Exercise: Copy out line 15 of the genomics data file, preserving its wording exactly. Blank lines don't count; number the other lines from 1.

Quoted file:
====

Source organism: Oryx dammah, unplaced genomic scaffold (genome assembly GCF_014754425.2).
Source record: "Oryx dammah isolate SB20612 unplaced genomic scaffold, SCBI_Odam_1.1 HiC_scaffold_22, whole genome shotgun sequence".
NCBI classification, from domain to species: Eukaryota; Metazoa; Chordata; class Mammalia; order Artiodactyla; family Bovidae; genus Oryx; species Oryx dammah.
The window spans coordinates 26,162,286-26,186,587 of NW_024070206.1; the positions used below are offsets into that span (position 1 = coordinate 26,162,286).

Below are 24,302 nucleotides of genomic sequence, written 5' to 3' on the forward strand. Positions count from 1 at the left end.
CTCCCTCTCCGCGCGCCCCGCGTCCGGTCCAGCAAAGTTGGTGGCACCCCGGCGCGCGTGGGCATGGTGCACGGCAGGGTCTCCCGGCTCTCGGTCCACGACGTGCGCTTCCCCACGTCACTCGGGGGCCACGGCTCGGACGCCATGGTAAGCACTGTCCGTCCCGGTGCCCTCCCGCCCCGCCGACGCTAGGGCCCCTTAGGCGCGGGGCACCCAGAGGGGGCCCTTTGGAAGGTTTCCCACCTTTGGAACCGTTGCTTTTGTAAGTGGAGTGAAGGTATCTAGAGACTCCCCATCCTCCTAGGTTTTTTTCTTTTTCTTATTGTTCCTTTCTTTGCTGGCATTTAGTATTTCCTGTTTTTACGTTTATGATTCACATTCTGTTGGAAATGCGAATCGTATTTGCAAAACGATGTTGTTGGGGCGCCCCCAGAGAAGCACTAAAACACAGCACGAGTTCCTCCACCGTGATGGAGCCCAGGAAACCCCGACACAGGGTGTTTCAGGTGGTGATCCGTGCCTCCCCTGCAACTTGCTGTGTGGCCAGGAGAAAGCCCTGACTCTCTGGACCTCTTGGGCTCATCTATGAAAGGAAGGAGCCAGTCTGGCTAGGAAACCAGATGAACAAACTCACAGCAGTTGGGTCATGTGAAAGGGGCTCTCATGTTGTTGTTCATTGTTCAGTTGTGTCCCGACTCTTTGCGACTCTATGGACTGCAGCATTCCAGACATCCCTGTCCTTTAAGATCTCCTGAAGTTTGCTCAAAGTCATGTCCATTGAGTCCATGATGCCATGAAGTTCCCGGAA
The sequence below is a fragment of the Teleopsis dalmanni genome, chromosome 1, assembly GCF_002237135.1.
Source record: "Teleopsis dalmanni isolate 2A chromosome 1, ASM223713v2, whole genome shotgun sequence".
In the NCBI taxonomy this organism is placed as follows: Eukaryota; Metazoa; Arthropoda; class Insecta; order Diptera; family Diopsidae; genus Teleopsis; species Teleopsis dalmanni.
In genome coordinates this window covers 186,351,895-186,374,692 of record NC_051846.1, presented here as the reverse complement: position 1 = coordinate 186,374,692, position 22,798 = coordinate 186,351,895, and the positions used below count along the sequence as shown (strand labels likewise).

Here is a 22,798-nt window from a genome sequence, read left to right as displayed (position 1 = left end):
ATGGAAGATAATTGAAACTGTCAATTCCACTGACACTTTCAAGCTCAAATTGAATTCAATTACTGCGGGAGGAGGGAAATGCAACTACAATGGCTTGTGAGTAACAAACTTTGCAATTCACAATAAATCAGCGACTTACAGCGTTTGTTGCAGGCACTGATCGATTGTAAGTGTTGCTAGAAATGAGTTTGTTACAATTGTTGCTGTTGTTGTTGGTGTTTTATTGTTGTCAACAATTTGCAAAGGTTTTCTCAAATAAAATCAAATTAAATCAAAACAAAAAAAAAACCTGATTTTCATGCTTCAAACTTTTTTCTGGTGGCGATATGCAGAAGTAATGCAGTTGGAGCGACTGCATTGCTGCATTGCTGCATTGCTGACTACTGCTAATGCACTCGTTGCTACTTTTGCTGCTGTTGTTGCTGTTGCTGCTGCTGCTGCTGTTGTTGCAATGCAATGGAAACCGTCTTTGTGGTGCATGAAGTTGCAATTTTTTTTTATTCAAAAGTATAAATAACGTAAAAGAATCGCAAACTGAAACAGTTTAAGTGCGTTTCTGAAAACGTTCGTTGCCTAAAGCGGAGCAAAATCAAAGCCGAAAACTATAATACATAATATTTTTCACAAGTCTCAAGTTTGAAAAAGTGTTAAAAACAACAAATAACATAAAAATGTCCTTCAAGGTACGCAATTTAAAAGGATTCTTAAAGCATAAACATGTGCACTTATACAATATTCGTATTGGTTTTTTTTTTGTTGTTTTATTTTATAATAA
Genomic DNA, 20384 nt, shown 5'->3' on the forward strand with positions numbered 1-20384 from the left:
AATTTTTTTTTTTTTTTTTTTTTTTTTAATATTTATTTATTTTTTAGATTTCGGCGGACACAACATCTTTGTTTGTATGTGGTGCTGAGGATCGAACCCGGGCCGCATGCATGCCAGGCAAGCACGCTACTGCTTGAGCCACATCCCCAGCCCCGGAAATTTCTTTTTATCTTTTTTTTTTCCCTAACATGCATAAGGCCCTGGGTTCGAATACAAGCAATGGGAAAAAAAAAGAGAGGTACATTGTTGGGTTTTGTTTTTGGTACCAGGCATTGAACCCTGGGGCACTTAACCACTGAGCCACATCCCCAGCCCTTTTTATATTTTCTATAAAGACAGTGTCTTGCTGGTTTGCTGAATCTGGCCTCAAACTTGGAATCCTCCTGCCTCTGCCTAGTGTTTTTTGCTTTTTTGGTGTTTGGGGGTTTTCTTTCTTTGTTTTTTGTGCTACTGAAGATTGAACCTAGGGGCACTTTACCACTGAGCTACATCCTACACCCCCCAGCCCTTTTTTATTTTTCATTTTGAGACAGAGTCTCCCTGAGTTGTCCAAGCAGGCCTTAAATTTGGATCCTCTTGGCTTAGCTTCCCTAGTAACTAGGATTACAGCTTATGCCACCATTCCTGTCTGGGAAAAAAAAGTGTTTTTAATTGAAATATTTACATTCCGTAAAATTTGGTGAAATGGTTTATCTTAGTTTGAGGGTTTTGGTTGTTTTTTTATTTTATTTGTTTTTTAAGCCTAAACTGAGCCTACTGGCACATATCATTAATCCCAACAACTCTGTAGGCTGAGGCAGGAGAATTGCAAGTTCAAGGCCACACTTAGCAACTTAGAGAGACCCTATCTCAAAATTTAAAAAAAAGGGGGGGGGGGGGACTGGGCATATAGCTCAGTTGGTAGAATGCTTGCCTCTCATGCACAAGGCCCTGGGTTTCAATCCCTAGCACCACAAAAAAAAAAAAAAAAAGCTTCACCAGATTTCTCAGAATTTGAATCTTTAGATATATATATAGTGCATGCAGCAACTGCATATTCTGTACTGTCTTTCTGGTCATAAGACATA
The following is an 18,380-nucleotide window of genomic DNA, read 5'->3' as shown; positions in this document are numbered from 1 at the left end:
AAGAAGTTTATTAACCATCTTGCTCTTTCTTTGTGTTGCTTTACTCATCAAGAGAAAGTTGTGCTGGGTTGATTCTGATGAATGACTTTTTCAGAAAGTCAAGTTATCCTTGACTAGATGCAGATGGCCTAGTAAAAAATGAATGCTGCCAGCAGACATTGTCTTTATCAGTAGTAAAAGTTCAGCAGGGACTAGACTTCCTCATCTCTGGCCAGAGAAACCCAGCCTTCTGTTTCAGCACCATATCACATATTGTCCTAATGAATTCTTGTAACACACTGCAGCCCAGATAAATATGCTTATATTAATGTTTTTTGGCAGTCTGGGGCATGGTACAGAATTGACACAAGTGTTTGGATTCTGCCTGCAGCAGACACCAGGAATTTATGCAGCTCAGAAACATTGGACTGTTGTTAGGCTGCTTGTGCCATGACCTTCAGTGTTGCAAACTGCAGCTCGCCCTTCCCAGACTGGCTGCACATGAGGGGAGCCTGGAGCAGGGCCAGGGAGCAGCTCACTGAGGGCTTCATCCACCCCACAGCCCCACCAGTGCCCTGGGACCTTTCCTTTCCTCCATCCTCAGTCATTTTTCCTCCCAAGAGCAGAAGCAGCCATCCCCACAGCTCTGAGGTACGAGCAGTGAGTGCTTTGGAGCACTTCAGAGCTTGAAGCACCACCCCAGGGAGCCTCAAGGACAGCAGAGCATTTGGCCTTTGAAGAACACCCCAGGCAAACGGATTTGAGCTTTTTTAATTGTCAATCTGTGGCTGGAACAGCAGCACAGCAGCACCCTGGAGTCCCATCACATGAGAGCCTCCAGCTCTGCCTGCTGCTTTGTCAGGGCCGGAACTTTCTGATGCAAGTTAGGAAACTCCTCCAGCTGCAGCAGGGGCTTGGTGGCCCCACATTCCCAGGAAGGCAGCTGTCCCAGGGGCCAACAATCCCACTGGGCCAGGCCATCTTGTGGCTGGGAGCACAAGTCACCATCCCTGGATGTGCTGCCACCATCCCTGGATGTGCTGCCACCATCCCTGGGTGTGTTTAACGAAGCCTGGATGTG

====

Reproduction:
The following is an 18,380-nucleotide window of genomic DNA, read 5'->3' as shown; positions in this document are numbered from 1 at the left end: